Saturday, July 12, 2008
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I got these graphs from an article on the Armey Curve. Curve claims a direct relationship between economic growth & the proportion of the economy that is government spending.
As governments grow, the law of diminishing returns begins operating. While the construction of roads initially assists output expansion, the construction of secondary roads and upgrading primary roads start to have less added positive impact per dollar spent. Moreover, the taxes and/or borrowing levied to finance government impose increasing burdens. Low tax rates become higher. New taxes, such as income taxes, are added to low consumption levies, with increasingly adverse effects on human economic behavior. Tariffs are raised, thwarting trade. New government spending no longer enhances economic growth.This is a US Federal government figure. It does not include State spending which is about 14% of GNP. It also includes relatively little for health care since relatively little health care is provided by the government. However the US spends about 15% of GNP on health care while Britain's 9% is very largely part of government spending. Adding State spending & say 2/3rds of health care would bring US spending up to at least the equivalent of the 43% of the economy the British government spends so we are not very different.
......The Curve peaks where government spending equals 17.45 percent of GDP. Since federal spending in recent years has been between 20 and 22 percent of GDP, the results suggest that the federal government is 12-20 percent too large from the standpoint of growth optimization.
I don't actually think the Armey Curve is that good a predictor for 2 reasons.
Firstly it implicitly assumes that the degree of efficiency with which government spends cannot be changed. I, on the other hand, can imagine a government with a very big public sector which nonetheless manages efficiently (Singapore, whose government owned airline is one of the world's best for example) or ones with a relatively small public sector which is virtually all going to feed the kleptocracy (much of Africa).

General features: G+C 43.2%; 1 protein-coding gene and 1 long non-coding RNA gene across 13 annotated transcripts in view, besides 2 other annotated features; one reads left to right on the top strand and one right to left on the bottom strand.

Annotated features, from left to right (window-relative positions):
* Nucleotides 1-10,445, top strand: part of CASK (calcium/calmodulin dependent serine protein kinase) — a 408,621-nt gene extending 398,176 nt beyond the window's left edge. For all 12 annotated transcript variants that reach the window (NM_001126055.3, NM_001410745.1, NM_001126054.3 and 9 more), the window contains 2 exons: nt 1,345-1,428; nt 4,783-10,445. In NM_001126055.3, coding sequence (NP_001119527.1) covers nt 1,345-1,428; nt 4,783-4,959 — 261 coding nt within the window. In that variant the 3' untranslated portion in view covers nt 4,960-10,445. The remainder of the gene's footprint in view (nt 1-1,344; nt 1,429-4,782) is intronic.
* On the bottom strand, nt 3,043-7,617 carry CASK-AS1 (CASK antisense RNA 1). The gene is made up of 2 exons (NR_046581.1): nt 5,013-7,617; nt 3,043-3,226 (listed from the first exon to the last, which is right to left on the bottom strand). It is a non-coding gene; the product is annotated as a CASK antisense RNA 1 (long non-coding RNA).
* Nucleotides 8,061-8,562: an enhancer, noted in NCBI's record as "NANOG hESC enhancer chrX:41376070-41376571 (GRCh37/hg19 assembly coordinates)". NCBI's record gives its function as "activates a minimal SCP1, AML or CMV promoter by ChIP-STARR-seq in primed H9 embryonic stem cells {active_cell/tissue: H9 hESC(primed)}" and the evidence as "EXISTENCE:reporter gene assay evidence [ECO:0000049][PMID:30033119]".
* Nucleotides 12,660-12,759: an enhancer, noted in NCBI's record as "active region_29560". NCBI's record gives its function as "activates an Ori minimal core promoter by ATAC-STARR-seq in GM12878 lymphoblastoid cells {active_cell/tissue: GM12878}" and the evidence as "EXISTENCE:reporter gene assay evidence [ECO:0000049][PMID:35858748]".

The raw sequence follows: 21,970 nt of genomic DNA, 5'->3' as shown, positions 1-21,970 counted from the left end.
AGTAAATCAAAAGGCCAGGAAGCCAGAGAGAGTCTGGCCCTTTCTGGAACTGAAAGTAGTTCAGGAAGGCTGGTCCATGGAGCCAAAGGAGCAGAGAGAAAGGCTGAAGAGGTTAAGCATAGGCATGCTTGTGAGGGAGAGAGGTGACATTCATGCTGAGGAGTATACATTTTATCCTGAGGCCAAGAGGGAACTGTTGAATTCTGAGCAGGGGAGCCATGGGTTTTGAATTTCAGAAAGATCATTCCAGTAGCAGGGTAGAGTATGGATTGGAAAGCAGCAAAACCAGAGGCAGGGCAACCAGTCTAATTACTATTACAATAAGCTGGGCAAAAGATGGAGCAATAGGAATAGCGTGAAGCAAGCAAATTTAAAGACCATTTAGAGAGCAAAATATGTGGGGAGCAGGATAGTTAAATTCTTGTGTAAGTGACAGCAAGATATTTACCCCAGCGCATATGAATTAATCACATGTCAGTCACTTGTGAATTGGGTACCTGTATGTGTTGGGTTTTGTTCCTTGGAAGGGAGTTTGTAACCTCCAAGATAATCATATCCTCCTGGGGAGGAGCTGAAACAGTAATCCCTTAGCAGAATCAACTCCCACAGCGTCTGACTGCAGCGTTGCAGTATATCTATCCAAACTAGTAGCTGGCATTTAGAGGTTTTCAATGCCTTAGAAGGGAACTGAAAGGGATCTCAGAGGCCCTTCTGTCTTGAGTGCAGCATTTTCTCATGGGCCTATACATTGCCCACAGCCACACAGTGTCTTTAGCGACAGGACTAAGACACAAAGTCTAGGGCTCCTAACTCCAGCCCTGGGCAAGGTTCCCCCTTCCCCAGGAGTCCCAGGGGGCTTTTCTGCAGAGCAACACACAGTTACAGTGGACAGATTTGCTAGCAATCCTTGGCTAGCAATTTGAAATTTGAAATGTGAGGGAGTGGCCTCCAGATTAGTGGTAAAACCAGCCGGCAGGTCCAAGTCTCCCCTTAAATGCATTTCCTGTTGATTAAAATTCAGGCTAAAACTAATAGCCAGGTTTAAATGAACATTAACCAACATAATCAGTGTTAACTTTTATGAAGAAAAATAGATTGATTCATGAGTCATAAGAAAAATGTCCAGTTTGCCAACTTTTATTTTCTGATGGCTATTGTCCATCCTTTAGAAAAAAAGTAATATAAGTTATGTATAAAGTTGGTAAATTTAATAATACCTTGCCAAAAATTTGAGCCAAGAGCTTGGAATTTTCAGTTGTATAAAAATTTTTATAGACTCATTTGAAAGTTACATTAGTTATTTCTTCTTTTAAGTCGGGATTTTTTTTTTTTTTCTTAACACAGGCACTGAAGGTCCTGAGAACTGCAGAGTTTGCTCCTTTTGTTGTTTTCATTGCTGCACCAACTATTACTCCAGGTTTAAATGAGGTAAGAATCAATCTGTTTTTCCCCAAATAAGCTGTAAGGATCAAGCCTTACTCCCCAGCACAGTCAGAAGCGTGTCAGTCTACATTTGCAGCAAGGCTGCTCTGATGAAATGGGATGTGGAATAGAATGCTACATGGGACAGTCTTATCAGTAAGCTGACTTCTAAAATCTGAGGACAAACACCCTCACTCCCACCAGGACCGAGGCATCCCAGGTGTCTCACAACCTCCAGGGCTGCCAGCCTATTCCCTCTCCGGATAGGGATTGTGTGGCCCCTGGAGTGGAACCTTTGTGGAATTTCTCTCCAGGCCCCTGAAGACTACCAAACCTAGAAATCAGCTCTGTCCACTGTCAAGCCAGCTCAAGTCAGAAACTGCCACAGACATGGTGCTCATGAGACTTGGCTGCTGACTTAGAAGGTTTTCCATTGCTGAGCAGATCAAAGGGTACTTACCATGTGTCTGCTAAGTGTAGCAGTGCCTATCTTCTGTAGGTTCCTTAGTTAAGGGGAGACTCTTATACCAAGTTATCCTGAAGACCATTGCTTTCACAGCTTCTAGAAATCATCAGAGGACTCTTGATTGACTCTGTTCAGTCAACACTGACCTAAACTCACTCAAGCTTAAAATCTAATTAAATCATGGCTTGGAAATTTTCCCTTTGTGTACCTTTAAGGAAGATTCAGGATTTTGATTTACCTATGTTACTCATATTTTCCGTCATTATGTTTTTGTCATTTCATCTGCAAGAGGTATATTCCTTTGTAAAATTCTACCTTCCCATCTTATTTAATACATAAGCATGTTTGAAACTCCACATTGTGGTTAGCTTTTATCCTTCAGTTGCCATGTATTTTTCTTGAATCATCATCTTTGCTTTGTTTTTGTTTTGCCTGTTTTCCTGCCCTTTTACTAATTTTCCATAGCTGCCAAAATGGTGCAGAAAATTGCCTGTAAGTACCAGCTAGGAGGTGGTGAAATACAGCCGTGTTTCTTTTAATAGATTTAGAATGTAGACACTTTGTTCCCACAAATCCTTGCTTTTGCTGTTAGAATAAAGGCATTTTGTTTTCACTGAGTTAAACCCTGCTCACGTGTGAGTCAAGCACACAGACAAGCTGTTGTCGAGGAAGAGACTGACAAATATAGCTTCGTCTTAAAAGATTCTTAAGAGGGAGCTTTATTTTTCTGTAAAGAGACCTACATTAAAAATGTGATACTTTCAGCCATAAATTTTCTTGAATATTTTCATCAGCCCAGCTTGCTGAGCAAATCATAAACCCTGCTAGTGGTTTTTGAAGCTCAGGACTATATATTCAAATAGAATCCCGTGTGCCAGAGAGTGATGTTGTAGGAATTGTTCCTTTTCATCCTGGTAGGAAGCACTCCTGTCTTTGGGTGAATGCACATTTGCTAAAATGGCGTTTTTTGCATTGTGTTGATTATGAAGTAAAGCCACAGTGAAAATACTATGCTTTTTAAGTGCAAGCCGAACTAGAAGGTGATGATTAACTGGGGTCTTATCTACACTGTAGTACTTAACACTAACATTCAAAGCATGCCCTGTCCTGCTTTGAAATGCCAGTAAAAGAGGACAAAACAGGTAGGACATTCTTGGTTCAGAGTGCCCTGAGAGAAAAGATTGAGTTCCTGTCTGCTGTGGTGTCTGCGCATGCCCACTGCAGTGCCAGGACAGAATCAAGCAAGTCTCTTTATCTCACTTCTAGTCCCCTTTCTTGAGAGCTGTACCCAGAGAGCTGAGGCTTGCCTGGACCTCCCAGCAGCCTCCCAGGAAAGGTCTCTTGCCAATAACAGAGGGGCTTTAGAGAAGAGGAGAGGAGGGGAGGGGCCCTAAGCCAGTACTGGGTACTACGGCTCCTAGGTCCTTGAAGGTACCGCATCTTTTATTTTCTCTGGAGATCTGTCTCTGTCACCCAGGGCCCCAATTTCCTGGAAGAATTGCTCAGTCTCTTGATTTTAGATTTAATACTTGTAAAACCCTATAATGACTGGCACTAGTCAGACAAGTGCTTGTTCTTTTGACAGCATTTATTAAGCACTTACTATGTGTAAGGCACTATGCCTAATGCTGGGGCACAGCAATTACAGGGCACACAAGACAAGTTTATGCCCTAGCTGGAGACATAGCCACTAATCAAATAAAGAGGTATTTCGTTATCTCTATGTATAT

Secondly a very large amount of the costs government enforces on the economy are regulatory ones. The cost to government of enforcing regulation is about 1/20th of the cost to industry of being regulated. If anything this is more economically damaging since money government spends on employees or goods keeps circulating while money spent on the 12/13ths of British building projects which is regulatory merely goes into a hole in the ground.
What the first graph shows is that decadal growth fell from about 49% to 30% from the mid 1960s. The same effect happened in Europe. This is from 4% annual growth to 2.6%. The second graph, while it shows some increase in government spending in the mid 60s wasn't enough to explain the sharp fall in growth. What I think we are seeing is a major growth in purely parasitic government spending & in particular environmental regulation & subsidies for "environmental" solutions.
I have questioned how much "environmentalists" really care about the environment & how much they are merely Luddites under false colours. Beyond that I would suggest hat under public choice theory & Pournelle's Iron Law of Bureaucracy one should expect those running the state to promote philosophies that demand more state spending. What we see is an extremely strong bias by the state & its propaganda mouthpieces (the "respectable" media & particularly the BBC towards ever more silly & expensive sort of "environmentalism". This produces the question - who is running the eco-movement. Is it its leaders or is it the propagandists & donors supporting them. Or is it the empire builders running state bureaucracies. Public choice theory would suggest that the bureaucrats come closest but that even they are held by economic forces in that they will lose control if they aren't sufficiently dedicated to empire building.
In any case, whether we consider we are dealing with villainy or impersonal forces, the effect is that the "environmentalist movement seems to have been responsible for 1% decline in economic growth since about 1965. In fact it may well be larger because we have seen the better run parts of the developed world growing much faster than ever before in history & Moore's Law, that computer capacity doubles every 18 months, would also imply faster growth likely.
However even assuming the foregone growth has been only 1.4% a year since then this means that our economy & therefore all our incomes pre-tax would be at least 1.82 times what they actually are. Our economy currently is worth about £1.4 trillion a year. That means the "environmental" movement is costing us at least £1,148 billion each year (£19,000 for every man, woman & child). Because of the growth seen in the Tiger economies I actually suspect growth could have been significantly above the historical average but that is a sufficiently impressive figure to be going on with.